Cal Lobbyists Push Back on 2020 Solar Mandate
By Kurt Real Estate Dec 8, 2019
In 2019, California became the first state in the nation last year to require solar panels on newly built homes. But it’s starting to look like the mandate wasn’t quite a “mandate.” The California Energy Commission (CEC) also gave home builders the “option” of supplying solar power from an off-site facility, mollifying critics who said rooftop solar would raise the cost of housing.
Now the commission is poised to approve the first “off-site solar program” for new housing over the objections of home solar installers who say the agency is creating an escape clause so broad it could render the rooftop solar requirement meaningless. Under a proposal from the Sacramento Municipal Utilities District, home builders could choose to “take credit for electricity generated by existing solar farms” instead of building houses with rooftop panels.
Homeowners or renters would receive a guaranteed energy bill savings of $5 per kilowatt, or (just) $20 annually for a typical household. Not surprisingly, “rooftop” solar installers say the program would be a bad deal for many consumers.
The CEC estimated its rooftop solar requirement only saves the average single-family home $35 per month with mortgage payments increasingly on the rise. Critics also say the Sacramento program fails to produce the unique benefits of on-site solar:
1) Rooftop solar reduces the need for utility investments in the power grid, which are paid for by ratepayers.
2) When paired with batteries, rooftop solar panels can also help homes and businesses keep the lights on during a blackout — a growing concern as utilities shut off power to prevent wildfire ignitions.
CEC recommended a 5-member commission approve the Sacramento program which is slated for pending consideration. If that happens, other utilities probably would follow suit with similar proposals, said Benjamin Davis, a staffer at the California Solar & Storage Assn., an industry trade group. “This is the end of the new home solar mandate as we know it,” Davis said.
Sacramento utility officials claim “their proposal is well within the rules of California’s home solar requirement” which takes effect Jan. 1, 2020.
The Energy Commission voted in May 2018 to require new single family residences and multifamily residential buildings up to three stories be built with solar panels. But the commission also offered an “alternate route” to compliance saying utilities, home developers, solar companies, government agencies or other entities could propose “community solar” programs.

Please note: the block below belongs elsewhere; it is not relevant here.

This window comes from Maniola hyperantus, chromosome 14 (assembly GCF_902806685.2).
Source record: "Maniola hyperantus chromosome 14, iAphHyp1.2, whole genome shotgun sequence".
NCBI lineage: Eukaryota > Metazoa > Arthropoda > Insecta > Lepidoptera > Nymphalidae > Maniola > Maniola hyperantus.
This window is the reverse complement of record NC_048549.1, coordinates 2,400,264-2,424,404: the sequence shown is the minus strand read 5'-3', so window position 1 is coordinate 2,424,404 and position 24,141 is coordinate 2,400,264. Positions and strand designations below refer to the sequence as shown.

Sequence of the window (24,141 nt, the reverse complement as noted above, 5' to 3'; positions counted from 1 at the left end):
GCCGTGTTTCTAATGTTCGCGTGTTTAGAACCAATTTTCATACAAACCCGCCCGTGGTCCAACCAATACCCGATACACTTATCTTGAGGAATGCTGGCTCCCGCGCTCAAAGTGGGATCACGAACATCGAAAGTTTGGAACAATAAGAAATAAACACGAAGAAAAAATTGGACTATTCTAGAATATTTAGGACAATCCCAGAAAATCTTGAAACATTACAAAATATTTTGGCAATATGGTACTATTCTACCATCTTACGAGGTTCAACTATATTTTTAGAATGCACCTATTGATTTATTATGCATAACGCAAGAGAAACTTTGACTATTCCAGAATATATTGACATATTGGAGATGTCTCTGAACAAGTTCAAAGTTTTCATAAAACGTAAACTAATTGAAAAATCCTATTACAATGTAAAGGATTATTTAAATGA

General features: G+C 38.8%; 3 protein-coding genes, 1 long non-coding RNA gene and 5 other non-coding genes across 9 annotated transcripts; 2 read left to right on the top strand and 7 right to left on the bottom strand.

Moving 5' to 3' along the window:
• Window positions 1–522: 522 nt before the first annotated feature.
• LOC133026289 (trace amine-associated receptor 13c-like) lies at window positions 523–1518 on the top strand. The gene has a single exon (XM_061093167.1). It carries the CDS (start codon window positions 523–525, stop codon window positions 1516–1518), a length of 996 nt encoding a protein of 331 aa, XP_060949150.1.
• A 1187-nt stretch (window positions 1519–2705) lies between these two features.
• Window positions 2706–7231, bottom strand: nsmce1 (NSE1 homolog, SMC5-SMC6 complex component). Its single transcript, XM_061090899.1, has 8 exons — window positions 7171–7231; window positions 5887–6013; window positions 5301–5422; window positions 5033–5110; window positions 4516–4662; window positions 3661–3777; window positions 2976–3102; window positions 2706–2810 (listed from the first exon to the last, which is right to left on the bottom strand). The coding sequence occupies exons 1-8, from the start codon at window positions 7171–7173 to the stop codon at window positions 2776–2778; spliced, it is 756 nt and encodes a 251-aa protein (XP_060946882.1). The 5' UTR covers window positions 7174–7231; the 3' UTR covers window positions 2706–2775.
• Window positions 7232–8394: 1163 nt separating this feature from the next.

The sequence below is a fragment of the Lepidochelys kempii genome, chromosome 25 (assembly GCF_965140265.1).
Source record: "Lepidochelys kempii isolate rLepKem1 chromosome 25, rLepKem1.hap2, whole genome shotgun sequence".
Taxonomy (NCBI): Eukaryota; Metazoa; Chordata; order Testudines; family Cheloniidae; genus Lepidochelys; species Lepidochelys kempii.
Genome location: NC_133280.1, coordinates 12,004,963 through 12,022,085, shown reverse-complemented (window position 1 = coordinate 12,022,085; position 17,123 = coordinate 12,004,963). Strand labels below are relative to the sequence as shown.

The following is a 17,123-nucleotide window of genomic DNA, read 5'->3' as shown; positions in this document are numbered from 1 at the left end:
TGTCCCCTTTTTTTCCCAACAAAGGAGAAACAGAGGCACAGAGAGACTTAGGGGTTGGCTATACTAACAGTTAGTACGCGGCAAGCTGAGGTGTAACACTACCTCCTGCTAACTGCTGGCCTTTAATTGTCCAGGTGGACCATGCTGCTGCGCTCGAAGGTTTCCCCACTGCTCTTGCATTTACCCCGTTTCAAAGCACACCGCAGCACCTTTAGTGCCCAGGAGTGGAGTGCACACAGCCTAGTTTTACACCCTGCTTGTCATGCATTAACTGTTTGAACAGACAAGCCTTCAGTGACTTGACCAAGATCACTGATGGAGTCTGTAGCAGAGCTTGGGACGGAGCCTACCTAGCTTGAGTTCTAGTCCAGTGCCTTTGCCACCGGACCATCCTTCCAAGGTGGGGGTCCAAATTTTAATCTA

The Sacramento Municipal Utility District, which serves most of Sacramento County and Placer and Yolo counties said that’s exactly what it’s trying to do. The public utility, known as “SMUD” has proposed using 160 megawatts of existing solar farm capacity — plus 173 megawatts from two projects currently under development — to supply new homes. Conveniently it would be no cost to builders who choose to take advantage of that power. Tim Tutt, an SMUD program manager for regulatory affairs said the utility “is trying to lower costs for its customers by giving them more options”.
That kind of flexibility is what the Energy Commission had in mind when it crafted the home solar requirement, Commissioner Andrew McAllister said. McAllister said he still expects plenty of developers to build new homes with solar panels, because the technology provides significant long-term cost savings to buyers and it is getting cheaper. McAllister acknowledged that “off-site solar farms don’t offer homes all the same benefits as rooftop panels, or — in the case of SMUD’s program — the same energy bill.”
The rooftop solar industry, however, feels blindsided. This is largely because SMUD’s program wouldn’t require any new solar to be built for the foreseeable future. The two solar projects under development already have contracts from the Sacramento utility and would have been built anyway. Solar industry officials also say SMUD’s proposal doesn’t provide true “community” solar.
Although the Energy Commission didn’t define the term, it’s generally understood to mean small solar farms that serve local communities, said Rick Umoff, California Director of State Affairs for the Solar Energy Industries Assn. At least 16 home developers submitted comments to the Energy Commission urging approval of SMUD’s proposal. So did the California Building Industry Assn. whose technical director, Robert Raymer, wrote approval is “desperately needed” ahead of the solar requirement taking effect on January 1, 2020.
Dozens of solar companies have submitted comments arguing the program “is a threat to the solar mandate in Sacramento, and across the state.” Nonprofit advocacy groups including the Solar Rights Alliance and Vote Solar have also asked the commission to reject SMUD’s proposal. Solar advocates are worried other utilities will follow SMUD’s lead, because the utility industry has traditionally been hostile to rooftop solar power.
Public utilities such as SMUD, which is governed by an elected board, claim they don’t have a profit motive. But, like their privately owned counterparts, they’ve long argued rooftop solar creates an unfair “cost shift” from consumers who can afford rooftop systems to those who can’t. The more homes go solar, the argument goes, “the more rates will have to rise for everyone else to pay the costs of running the grid” — a notion disputed by the solar industry.
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